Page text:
I have just posted a detailed paper on SSRN with the above title and it is available for download right here. This paper is an attempt not to exonerate Lott for any of his shortcomings, nor to play devil’s advocate for what he says or writes, and certainly not to push some backdoor kind of support for his work. I have previously written about him and by just mentioning his name without adding the usual gun violence prevention (GVP) sobriquet like the ‘discredited’ or ‘dangerous’ John Lott I have been accused not only of being his partner, but also of being a secret mole for the NRA.
People who make comment like that without bothering to read what I actually have said about Lott’s work are doing their best to make sure that no common ground between gun owners and non-gun owners will ever exist. What? Am I saying that the GVP isn’t interested in finding ways to communicate with ‘responsible’ gun owners who will support ‘reasonable’ policies to regulate guns? No. What I’m saying is that the gun-control community never refers to themselves as being ‘responsible;’ it’s always the other side which needs to meet some kind of responsibility test. And funny, when pro-GVP scholars ask gun owners what kinds of ‘reasonable’ public policies they would support, the list always seems to start and end with policies which reflect what GVP advocates feel should be supported, and never policies advocated by the other side.
This may come as a great shock to my GVP friends, but while there is clearly strong support among gun owners for background checks and the like, I’m willing to bet that if you asked the average gun owner what he’s doing to reduce gun violence, there’s a good chance he’ll tell you that he keeps a loaded handgun by his side. It may be kept at home, it may be dangling from his belt, but since more than 60% of Americans believe that a gun makes you safer than not having a gun, then the gun owner who tells you that the best way to protect yourself from violence is by owning a gun isn’t just whistling in the dark. And since guns are apparently found in only 40% of all American homes, this means that a lot of non-gun owners buy the ‘gun makes you safer’ line as well.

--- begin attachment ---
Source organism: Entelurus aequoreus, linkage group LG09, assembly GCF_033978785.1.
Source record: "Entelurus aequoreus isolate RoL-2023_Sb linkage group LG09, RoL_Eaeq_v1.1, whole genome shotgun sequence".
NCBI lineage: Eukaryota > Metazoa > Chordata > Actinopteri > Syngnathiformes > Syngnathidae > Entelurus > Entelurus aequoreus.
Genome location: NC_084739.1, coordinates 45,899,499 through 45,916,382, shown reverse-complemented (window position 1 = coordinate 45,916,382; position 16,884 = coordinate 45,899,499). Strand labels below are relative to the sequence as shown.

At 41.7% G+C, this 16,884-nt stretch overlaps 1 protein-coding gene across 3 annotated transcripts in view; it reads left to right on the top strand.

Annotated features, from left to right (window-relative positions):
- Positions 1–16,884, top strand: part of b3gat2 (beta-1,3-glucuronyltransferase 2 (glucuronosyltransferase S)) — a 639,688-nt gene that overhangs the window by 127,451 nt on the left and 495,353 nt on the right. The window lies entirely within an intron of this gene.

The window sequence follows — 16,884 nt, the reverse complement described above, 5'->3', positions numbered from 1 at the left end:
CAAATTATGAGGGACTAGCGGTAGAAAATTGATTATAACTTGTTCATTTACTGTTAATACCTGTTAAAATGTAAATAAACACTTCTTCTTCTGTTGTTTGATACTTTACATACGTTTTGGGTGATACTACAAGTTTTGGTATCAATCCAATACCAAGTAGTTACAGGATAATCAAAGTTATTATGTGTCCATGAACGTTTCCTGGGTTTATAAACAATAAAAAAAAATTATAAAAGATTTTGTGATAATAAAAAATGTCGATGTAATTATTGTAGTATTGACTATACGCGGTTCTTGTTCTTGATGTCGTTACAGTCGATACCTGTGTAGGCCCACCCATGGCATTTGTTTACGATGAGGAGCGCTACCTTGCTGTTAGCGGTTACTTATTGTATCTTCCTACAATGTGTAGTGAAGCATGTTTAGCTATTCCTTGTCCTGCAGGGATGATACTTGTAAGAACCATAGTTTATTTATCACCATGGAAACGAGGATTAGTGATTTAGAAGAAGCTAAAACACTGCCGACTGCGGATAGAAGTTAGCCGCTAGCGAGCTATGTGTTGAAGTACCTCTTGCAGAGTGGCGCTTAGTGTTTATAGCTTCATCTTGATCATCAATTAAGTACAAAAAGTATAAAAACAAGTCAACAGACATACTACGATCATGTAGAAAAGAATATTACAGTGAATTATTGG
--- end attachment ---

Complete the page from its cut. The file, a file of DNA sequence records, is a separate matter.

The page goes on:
Lott’s an easy target because anyone who makes an occasional appearance on Fox or is interviewed by an AM talk-show jock is, by definition, an enemy of the folks who care about reducing the carnage America suffers from guns. But Lott has never (read: never) said anything about the extraordinary cultural shift which has moved us from 60% supporting a total handgun ban in 1960 to the current number which is below 25%. By the time Lott wrote his first paper, only one in three Americans supported a handgun ban, so Lott was able to capitalize on this shift in public opinion, but he didn’t make it up.
What we are looking at is an extraordinary case of cognitive dissonance in which the people who decide they need a gun to protect them, particularly if they want to walk around toting the damn thing, happen to be the people least likely to ever be victims of violent crime. Several years ago I was at a gun show in Lancaster, PA, which is a nice farming town about 60 miles due west of the Liberty Bell. Pennsylvania had just changed their right to carry (RTC) law from ‘may issue’ to ‘shall issue,’ and the sheriff’s office in Lancaster was overwhelmed with folks wanting to apply for their license to carry a gun. I happened to overhear several guys talking who had just spent four hours waiting on line, and when one of them laughed and said, “Well, there’s never any crime out here anyway,” the other responded in a very serious tone, “Yea, but they could come out from Philly. You never know.”
What my paper really talks about is what we need to understand about this cultural shift in attitudes towards guns and how we need to incorporate this shift into the public narrative promoted by the GVP. Because we can sit around all day and shoot verbal arrows at John Lott but so what? The bottom line is that too many Americans have decided that the only thing between them and mayhem is owning and carrying a gun. The fact that their decision results in more mayhem somehow escapes from being said.
And despite what you may think, you simply can’t blame that attitude on John Lott.